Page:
$$ \lim_{x\rightarrow\infty}g(u, p; x)>0, $$
(2.17)

and there exists \(x^{\ast}\in(0, \infty)\) such that the function \(x\rightarrow g(u, p; x)\) is strictly decreasing on \((0, x^{\ast})\) and strictly increasing on \((x^{\ast}, \infty)\). Therefore, there exists \(\tau\in(0, \infty)\) such that \(g(u, p; x)<0\) for \(x\in(0, \tau)\) and \(g(u, p; x)>0\) for \(x\in(\tau, \infty)\) follows from (2.9) and (2.17) together with the piecewise monotonicity of the function \(x\rightarrow g(u, p; x)\) on the interval \((0, \infty)\). □

Main result

Theorem 3.1

Let \(p\geq1\), \(0<\lambda, \mu<1/2\), andσandτbe any two different positive real numbers. Then the double inequality

$$ \mathbf{GA}_{\lambda, p}(\sigma, \tau)< \mathbf{SY}(\sigma, \tau)< \mathbf{GA}_{\mu, p}(\sigma, \tau) $$

holds if and only if

$$ \lambda\leq\frac{1}{2}-\frac{1}{2}\sqrt{1- \biggl( \frac{2}{e^{2}} \biggr)^{1/p}}, \qquad\mu\geq\frac{1}{2}- \frac{\sqrt{3p}}{6p}. $$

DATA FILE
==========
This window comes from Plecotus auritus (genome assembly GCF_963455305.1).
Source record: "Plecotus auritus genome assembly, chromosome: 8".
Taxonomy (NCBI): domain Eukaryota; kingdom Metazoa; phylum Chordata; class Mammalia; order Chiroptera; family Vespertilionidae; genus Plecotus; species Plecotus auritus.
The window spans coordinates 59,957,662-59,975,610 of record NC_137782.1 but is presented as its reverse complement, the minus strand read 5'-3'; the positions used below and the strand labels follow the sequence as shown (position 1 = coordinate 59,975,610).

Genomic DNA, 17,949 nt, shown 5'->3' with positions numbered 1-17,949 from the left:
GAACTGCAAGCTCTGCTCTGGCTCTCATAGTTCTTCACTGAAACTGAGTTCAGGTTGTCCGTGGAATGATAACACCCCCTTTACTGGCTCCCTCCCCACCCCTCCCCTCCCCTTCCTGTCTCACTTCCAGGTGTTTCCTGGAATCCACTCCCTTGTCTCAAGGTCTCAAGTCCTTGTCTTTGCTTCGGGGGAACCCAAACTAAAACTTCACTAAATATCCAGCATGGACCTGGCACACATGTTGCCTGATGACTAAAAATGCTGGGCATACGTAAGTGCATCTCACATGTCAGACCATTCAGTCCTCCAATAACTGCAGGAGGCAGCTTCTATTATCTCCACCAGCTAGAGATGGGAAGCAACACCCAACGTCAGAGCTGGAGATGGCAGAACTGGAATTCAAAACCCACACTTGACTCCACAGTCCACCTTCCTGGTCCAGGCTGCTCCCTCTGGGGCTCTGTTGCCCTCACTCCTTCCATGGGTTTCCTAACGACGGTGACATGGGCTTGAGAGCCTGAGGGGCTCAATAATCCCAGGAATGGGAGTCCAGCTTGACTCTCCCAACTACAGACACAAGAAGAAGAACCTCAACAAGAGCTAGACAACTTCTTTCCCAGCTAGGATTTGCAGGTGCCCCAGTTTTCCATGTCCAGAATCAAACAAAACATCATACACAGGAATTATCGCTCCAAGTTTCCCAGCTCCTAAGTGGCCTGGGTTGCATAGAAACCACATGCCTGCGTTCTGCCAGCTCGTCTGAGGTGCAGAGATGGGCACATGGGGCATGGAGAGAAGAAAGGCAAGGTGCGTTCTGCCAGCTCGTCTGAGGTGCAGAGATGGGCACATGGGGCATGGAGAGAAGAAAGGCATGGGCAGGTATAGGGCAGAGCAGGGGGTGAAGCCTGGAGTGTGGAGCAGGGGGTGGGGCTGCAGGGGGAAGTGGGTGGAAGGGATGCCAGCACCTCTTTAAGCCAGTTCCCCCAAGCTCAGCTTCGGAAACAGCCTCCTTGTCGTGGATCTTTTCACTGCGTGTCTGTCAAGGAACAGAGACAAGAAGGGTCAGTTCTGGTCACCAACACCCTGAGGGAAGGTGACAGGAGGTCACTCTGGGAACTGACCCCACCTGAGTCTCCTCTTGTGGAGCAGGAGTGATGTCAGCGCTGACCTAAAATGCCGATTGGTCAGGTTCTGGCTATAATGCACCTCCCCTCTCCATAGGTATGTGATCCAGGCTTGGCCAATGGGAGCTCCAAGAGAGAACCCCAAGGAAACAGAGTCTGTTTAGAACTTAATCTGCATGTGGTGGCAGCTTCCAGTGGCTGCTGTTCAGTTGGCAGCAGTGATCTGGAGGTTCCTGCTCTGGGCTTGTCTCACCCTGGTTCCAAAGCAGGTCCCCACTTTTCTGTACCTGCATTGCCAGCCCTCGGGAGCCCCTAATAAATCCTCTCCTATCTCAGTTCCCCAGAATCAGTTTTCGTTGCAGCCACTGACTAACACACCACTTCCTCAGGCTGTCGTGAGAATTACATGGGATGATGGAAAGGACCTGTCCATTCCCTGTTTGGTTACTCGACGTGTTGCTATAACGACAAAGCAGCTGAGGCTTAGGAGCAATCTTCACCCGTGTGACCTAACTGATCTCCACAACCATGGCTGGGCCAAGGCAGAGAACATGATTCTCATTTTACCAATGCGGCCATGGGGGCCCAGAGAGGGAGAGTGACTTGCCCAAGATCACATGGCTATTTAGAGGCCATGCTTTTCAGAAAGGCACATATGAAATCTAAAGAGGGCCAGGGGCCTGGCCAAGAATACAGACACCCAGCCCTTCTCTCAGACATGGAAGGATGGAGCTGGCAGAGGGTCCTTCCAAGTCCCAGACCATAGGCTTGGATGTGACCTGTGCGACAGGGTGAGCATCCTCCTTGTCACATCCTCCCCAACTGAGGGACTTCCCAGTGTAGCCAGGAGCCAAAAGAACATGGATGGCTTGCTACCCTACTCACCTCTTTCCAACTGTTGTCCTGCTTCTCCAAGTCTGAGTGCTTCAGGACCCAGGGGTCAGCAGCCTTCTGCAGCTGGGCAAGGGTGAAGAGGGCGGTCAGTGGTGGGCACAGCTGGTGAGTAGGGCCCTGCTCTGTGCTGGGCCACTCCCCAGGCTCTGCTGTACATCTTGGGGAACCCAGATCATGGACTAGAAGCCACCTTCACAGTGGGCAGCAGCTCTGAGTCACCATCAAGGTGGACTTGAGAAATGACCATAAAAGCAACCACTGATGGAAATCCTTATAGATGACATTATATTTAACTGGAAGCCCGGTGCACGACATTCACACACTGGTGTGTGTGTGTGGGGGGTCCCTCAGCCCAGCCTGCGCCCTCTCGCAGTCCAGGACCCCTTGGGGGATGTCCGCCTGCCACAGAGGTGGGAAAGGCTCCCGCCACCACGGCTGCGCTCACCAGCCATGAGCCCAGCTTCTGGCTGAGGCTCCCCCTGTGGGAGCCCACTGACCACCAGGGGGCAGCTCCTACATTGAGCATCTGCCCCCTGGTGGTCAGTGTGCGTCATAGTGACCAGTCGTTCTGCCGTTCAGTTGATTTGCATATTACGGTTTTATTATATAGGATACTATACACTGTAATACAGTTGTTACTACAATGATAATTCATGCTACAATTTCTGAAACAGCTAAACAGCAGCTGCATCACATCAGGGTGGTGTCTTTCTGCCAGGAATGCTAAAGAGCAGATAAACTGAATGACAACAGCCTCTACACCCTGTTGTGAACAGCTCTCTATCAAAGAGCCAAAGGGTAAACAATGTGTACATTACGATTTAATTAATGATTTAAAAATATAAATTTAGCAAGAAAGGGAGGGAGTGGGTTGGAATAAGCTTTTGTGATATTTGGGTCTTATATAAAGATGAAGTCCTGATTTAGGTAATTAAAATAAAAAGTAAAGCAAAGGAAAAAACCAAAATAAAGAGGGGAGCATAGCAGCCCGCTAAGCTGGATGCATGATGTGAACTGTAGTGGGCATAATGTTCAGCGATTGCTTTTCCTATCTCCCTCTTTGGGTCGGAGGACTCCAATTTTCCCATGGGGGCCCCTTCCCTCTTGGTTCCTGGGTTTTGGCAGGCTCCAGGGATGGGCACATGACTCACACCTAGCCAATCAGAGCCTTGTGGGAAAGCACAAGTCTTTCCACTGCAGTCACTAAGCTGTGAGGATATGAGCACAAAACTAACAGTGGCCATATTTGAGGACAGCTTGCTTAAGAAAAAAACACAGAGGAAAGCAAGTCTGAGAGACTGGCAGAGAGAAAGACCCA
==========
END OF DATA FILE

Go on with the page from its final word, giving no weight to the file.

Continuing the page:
Proof

From (1.1)–(1.3) we clearly see that both \(\mathbf{GA}_{\theta, p}(\sigma, \tau)\) and \(\mathbf{SY}(\sigma, \tau)\) are symmetric and homogenous of degree one with respect to their variables σ and τ. Without loss of generality, we assume that \(\sigma>\tau>0\). Let \(0<\theta<1/2\) and \(x=(\sigma-\tau)/\sqrt{2\sigma\tau}>0\). Then (1.1)–(1.3) lead to

$$\begin{aligned}& \mathbf{SY}(\sigma, \tau)=\mathbf{G}(\sigma, \tau)\sqrt{1+x^{2}}e^{\frac {\arctan(x)}{x}-1}, \\& \mathbf{GA}_{\theta, p}(\sigma, \tau)=\mathbf{G}(\sigma, \tau)\sqrt{1+ \frac{x^{2}}{2}} \biggl[\frac{ (1-(1-2\theta)^{2} )x^{2}+2}{x^{2}+2} \biggr]^{p/2}, \\& \begin{aligned}[b] &\log \bigl[\mathbf{GA}_{\theta, p}(\sigma, \tau) \bigr]-\log \bigl[ \mathbf{SY}( \sigma, \tau) \bigr] \\ &\quad=\frac{p}{2}\log \biggl[\frac{ (1-(1-2\theta)^{2} )x^{2}+2}{x^{2}+2} \biggr] +\frac{1}{2} \log \biggl(\frac{x^{2}+2}{2(x^{2}+1)} \biggr)-\frac{\arctan(x)}{x}+1 \\ &\quad=g \bigl((1-2\theta)^{2}, p;x \bigr),\end{aligned} \end{aligned}$$
(3.1)

where \(g(\cdot, p; x)\) is defined by (2.8).